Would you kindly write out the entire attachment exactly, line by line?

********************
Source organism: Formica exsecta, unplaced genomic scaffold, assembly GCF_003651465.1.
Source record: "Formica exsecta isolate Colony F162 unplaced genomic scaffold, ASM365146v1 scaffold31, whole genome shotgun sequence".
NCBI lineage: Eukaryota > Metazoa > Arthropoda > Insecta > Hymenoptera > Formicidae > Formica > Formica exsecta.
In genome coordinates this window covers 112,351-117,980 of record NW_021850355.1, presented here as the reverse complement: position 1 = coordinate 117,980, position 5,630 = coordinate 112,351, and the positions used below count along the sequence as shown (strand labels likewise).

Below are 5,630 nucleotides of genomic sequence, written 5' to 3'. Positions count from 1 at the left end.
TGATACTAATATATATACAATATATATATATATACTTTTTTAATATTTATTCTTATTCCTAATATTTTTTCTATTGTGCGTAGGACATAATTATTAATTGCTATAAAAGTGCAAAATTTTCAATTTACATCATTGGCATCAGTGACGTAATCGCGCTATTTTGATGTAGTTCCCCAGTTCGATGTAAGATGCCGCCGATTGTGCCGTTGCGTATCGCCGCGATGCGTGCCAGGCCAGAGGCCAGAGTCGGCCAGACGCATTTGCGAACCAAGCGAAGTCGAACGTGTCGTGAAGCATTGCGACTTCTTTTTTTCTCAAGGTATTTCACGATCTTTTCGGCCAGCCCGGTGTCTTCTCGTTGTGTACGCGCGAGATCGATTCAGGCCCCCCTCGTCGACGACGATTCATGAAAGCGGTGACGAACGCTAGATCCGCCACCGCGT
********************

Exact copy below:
Source organism: Formica exsecta, unplaced genomic scaffold, assembly GCF_003651465.1.
Source record: "Formica exsecta isolate Colony F162 unplaced genomic scaffold, ASM365146v1 scaffold31, whole genome shotgun sequence".
NCBI lineage: Eukaryota > Metazoa > Arthropoda > Insecta > Hymenoptera > Formicidae > Formica > Formica exsecta.
In genome coordinates this window covers 112,351-117,980 of record NW_021850355.1, presented here as the reverse complement: position 1 = coordinate 117,980, position 5,630 = coordinate 112,351, and the positions used below count along the sequence as shown (strand labels likewise).

Below are 5,630 nucleotides of genomic sequence, written 5' to 3'. Positions count from 1 at the left end.
TGATACTAATATATATACAATATATATATATATACTTTTTTAATATTTATTCTTATTCCTAATATTTTTTCTATTGTGCGTAGGACATAATTATTAATTGCTATAAAAGTGCAAAATTTTCAATTTACATCATTGGCATCAGTGACGTAATCGCGCTATTTTGATGTAGTTCCCCAGTTCGATGTAAGATGCCGCCGATTGTGCCGTTGCGTATCGCCGCGATGCGTGCCAGGCCAGAGGCCAGAGTCGGCCAGACGCATTTGCGAACCAAGCGAAGTCGAACGTGTCGTGAAGCATTGCGACTTCTTTTTTTCTCAAGGTATTTCACGATCTTTTCGGCCAGCCCGGTGTCTTCTCGTTGTGTACGCGCGAGATCGATTCAGGCCCCCCTCGTCGACGACGATTCATGAAAGCGGTGACGAACGCTAGATCCGCCACCGCGT